DIY

How to Dispose of Bleach Safely

If not disposed of properly, bleach can pose a threat to people, animals, or the environment. Learn the right way to get rid of this potent household cleaning product.
Deirdre Mundorf Avatar
Blue gloved hands opening yellow bottle of bleach
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Q: I found a few old bottles of bleach while cleaning and organizing my laundry room. They’re all long since expired, so I want to get rid of them to clear up more space. I know bleach can be dangerous if it isn’t handled correctly, but I don’t know how to dispose of bleach. What’s the best bleach disposal method?

A: Bleach and its main ingredient, sodium hypochlorite, can indeed be dangerous. Exposure to bleach can irritate a person’s eyes, mouth, or skin, and it can even cause breathing problems or burn tissue. Dumping undiluted bleach outside can also harm local wildlife and interfere with plants’ ability to absorb necessary nutrients.

Keep in mind that bleach is considered hazardous waste in some cities and states. Your local government may have specific laws or regulations in place regarding its disposal, which you’ll want to look into before trying one of the methods shared below. If you need to dispose of bleach, keep these facts in mind to avoid health, safety, and ecological risks. When it comes to how to dispose of bleach safely, there are a few different options you can try.

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Store leftover bleach for later use or donate it.

Rather than disposing of bleach that has yet to expire, consider storing it for later. Anywhere you store bleach should also be a cool and dry place that isn’t exposed to direct sunlight. Before placing bleach on a shelf or cabinet, always check to make sure that the cap is sealed tightly, and always store bleach in its original bottle. If you have young children in your home, store bottles of bleach up high in a locked cabinet.

However, bleach does expire eventually, even with proper storage. While manufacturers don’t always list an expiration date on bleach bottles, the chemical starts to degrade after about 6 months and then loses around 20 percent effectiveness each year. Pouring it into a clear container or spray bottle will cause it to degrade more quickly, making it even less effective.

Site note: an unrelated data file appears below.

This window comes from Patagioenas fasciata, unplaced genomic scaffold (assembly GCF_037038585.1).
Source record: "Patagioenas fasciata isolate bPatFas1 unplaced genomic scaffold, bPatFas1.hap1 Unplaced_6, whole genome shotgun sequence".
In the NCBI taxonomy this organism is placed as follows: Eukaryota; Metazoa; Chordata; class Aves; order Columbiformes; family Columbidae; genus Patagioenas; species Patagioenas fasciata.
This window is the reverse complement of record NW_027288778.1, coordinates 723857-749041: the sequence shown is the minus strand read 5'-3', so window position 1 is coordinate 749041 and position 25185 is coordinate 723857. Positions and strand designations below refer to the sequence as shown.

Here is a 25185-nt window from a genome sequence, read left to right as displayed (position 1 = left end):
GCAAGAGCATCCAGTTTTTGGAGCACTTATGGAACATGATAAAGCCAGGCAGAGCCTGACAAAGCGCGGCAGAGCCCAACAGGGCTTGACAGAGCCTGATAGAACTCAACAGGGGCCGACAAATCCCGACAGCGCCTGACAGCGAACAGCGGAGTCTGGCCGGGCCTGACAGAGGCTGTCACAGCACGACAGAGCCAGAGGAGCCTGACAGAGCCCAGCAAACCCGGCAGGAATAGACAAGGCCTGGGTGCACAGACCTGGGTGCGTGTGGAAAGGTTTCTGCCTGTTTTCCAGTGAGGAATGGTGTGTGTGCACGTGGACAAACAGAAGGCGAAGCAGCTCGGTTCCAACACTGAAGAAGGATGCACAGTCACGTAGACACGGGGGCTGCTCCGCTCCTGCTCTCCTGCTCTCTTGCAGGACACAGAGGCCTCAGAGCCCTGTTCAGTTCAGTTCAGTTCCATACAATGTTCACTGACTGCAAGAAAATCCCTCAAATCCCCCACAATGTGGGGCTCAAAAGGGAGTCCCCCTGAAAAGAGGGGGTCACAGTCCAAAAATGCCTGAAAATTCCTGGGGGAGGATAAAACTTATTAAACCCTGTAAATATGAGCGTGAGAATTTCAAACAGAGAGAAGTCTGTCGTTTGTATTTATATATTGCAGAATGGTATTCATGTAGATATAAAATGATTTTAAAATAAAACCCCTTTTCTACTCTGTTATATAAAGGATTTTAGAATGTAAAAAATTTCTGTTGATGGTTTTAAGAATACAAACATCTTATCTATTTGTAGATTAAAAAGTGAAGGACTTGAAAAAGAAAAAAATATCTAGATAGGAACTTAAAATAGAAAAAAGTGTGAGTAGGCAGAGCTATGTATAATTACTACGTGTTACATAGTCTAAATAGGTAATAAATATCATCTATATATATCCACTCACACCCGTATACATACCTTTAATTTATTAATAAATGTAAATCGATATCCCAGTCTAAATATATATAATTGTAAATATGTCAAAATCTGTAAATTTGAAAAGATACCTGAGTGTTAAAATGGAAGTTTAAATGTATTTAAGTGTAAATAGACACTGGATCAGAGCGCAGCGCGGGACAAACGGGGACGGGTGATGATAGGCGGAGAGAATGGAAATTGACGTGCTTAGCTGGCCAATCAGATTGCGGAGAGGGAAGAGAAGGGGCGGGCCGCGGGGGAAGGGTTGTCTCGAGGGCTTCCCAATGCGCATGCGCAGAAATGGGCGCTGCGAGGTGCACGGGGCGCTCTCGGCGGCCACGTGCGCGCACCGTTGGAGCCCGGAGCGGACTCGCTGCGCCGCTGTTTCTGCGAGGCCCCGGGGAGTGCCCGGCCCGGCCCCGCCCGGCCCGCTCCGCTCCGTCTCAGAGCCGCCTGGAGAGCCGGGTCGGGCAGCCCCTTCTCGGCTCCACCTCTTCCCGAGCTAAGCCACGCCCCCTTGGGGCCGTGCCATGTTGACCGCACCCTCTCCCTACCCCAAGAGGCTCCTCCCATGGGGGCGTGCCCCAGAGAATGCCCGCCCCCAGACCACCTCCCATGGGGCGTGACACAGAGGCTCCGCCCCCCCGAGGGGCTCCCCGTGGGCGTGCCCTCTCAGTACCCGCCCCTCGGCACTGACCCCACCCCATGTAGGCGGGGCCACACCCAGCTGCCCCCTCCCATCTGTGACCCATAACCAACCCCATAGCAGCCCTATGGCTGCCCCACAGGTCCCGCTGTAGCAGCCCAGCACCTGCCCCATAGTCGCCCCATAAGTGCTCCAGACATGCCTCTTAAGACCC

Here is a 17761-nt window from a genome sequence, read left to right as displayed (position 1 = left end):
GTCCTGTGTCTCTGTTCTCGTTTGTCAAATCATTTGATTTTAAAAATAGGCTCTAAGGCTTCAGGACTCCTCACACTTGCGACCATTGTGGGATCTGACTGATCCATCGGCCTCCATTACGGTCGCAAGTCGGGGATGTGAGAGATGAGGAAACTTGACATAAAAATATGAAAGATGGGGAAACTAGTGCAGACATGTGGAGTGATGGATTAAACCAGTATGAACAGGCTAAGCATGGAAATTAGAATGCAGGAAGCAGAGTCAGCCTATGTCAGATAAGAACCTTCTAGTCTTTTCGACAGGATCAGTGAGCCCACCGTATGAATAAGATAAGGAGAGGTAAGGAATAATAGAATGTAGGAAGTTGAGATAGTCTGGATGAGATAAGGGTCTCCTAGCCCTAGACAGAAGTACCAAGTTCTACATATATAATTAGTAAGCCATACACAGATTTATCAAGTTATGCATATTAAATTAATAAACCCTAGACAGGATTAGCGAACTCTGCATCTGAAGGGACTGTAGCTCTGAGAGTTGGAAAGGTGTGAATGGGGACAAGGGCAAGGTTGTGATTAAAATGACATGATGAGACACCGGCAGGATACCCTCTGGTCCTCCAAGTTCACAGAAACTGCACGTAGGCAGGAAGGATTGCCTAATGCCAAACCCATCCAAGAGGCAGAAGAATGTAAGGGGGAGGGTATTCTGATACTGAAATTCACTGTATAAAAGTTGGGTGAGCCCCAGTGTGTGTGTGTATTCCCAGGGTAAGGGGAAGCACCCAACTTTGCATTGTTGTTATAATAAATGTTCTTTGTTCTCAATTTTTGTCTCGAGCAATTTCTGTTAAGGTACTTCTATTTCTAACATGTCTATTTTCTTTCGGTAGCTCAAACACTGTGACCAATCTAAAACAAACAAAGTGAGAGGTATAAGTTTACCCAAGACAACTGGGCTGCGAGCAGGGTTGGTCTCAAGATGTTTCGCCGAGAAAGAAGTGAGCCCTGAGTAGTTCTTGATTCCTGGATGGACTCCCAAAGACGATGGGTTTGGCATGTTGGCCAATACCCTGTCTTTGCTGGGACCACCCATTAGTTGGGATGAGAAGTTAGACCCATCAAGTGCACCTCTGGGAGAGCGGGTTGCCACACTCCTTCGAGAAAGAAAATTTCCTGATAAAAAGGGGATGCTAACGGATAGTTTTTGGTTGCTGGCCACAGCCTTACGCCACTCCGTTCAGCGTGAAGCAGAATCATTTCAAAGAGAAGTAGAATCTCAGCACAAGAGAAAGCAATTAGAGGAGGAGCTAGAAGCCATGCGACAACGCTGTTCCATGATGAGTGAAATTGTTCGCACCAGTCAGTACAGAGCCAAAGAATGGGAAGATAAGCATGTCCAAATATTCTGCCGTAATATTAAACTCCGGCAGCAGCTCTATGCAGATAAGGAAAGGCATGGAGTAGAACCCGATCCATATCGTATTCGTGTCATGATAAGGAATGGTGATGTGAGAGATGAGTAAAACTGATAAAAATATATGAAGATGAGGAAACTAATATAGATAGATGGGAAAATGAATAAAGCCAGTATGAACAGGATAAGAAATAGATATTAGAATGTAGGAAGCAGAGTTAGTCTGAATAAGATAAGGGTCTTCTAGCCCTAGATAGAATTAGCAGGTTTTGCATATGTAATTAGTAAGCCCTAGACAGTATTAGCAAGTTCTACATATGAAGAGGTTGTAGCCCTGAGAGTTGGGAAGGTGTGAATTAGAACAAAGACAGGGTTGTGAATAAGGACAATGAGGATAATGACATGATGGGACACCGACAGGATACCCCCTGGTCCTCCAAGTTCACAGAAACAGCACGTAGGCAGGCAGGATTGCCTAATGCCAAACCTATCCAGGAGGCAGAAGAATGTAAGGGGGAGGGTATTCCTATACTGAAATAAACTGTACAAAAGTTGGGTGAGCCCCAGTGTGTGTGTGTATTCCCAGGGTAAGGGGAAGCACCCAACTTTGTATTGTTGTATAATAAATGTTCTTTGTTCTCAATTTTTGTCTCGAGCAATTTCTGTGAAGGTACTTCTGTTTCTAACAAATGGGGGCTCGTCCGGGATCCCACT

If you don’t think you’ll be able to use extra bottles of bleach you have, consider giving it to a friend, family member, or neighbor who will be able to use it before it expires.

Dispose of bleach at a local hazardous waste facility.

For safe disposal of sodium hypochlorite bleach, consider bringing it to your local hazardous waste facility. Depending on where you live, your local government may actually require or strongly recommend this option over pouring the bleach down the drain.

If you’re not sure where a hazard waste disposal facility is in your area, you can search online or contact your local government offices. For disposal of bleach with these facilities, you’ll likely just need to bring the bleach to the drop-off point in its original container (leak-free). There may be limits on how much bleach and other hazardous waste materials you can drop off at one time. Before driving to the facility, check to see if any such regulations are in place.

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bottles of bleach and other cleaning supplies
Photo: istockphoto.com

Diluted bleach can be poured down a drain (sparingly).

When you add bleach to a load of laundry or use bleach to disinfect household surfaces, it goes down the drain with the wastewater. However, this does not mean that you can simply pour a full bottle of bleach down the drain and call it a day. When you do laundry or clean with bleach, the bleach that enters the pipes is heavily diluted with water.

When pouring bleach down drains for disposal, you’ll need to keep this same principle in mind. It can be done (in most cases), but you must always dilute the bleach with a lot of water. Use a minimum of 1 gallon of water for every ⅓ cup of bleach. Remember, you should never mix bleach and vinegar, so avoid pouring these two liquids down the drain together.

If you have a septic system, consider an alternative disposal method, particularly if you have a lot of bleach to get rid of. If the concentration of bleach inside the septic tank gets too high, it could potentially interfere with the balance of bacteria. Also, avoid regularly pouring bleach in garbage disposal drains. Over time, it can cause damage to the blades.

There are a few other precautions you should take when pouring bleach down the drain. First, be sure to work in a well-ventilated room to minimize inhalation of the substance. Then, don some gear to help protect your eyes and skin from splashes, including a pair of protective goggles, a pair of gloves, and a long-sleeved shirt. You may want to wear an apron or old clothes. This way, if the bleach splashes on your clothing, you won’t ruin a favorite shirt or pair of pants.

Rinse and recycle empty bleach containers.

After using up a bottle of bleach for laundry and cleaning purposes or choosing an appropriate bleach disposal method, you will need to get rid of the jug. In most cases, you can recycle the empty bleach container, but you may want to confirm that with your local recycling center. Before placing the empty jug in the recycling bin, rinse it thoroughly to remove as much bleach residue as possible. After rinsing, put the lid back on the container, and place it in your recycling bin or bring it to a recycling center.